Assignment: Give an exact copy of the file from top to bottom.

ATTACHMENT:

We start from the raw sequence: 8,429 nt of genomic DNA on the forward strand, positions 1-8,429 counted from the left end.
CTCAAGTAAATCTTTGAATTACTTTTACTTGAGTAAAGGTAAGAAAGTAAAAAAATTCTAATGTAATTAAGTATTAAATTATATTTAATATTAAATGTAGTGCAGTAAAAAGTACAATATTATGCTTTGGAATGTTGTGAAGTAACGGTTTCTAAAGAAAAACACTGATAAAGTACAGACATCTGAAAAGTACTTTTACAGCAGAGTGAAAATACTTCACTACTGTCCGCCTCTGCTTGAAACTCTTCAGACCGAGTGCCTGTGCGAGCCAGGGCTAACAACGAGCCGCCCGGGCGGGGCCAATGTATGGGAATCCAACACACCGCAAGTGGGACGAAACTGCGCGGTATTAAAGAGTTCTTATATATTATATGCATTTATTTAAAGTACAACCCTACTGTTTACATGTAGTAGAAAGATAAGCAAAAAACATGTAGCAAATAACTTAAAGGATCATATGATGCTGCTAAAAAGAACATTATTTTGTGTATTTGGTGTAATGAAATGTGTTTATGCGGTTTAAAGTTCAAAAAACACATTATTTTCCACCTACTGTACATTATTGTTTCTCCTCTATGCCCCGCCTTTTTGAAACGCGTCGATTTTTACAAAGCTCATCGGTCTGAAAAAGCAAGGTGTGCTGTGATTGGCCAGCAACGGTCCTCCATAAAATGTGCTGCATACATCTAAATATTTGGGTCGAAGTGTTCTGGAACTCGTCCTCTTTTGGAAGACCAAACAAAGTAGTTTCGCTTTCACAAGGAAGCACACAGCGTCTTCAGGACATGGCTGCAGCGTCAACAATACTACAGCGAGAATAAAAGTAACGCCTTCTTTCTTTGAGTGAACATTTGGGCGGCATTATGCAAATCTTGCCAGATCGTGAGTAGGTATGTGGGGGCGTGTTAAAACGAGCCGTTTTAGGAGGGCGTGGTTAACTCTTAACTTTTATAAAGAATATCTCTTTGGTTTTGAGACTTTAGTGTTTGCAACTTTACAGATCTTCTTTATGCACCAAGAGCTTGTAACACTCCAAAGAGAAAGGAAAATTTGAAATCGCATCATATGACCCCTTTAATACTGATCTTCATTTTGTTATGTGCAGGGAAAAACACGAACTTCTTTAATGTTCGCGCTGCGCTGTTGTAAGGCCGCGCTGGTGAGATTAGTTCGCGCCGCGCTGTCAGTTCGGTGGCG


We start from the raw sequence: 8,429 nt of genomic DNA on the forward strand, positions 1-8,429 counted from the left end.
CTCAAGTAAATCTTTGAATTACTTTTACTTGAGTAAAGGTAAGAAAGTAAAAAAATTCTAATGTAATTAAGTATTAAATTATATTTAATATTAAATGTAGTGCAGTAAAAAGTACAATATTATGCTTTGGAATGTTGTGAAGTAACGGTTTCTAAAGAAAAACACTGATAAAGTACAGACATCTGAAAAGTACTTTTACAGCAGAGTGAAAATACTTCACTACTGTCCGCCTCTGCTTGAAACTCTTCAGACCGAGTGCCTGTGCGAGCCAGGGCTAACAACGAGCCGCCCGGGCGGGGCCAATGTATGGGAATCCAACACACCGCAAGTGGGACGAAACTGCGCGGTATTAAAGAGTTCTTATATATTATATGCATTTATTTAAAGTACAACCCTACTGTTTACATGTAGTAGAAAGATAAGCAAAAAACATGTAGCAAATAACTTAAAGGATCATATGATGCTGCTAAAAAGAACATTATTTTGTGTATTTGGTGTAATGAAATGTGTTTATGCGGTTTAAAGTTCAAAAAACACATTATTTTCCACCTACTGTACATTATTGTTTCTCCTCTATGCCCCGCCTTTTTGAAACGCGTCGATTTTTACAAAGCTCATCGGTCTGAAAAAGCAAGGTGTGCTGTGATTGGCCAGCAACGGTCCTCCATAAAATGTGCTGCATACATCTAAATATTTGGGTCGAAGTGTTCTGGAACTCGTCCTCTTTTGGAAGACCAAACAAAGTAGTTTCGCTTTCACAAGGAAGCACACAGCGTCTTCAGGACATGGCTGCAGCGTCAACAATACTACAGCGAGAATAAAAGTAACGCCTTCTTTCTTTGAGTGAACATTTGGGCGGCATTATGCAAATCTTGCCAGATCGTGAGTAGGTATGTGGGGGCGTGTTAAAACGAGCCGTTTTAGGAGGGCGTGGTTAACTCTTAACTTTTATAAAGAATATCTCTTTGGTTTTGAGACTTTAGTGTTTGCAACTTTACAGATCTTCTTTATGCACCAAGAGCTTGTAACACTCCAAAGAGAAAGGAAAATTTGAAATCGCATCATATGACCCCTTTAATACTGATCTTCATTTTGTTATGTGCAGGGAAAAACACGAACTTCTTTAATGTTCGCGCTGCGCTGTTGTAAGGCCGCGCTGGTGAGATTAGTTCGCGCCGCGCTGTCAGTTCGGTGGCG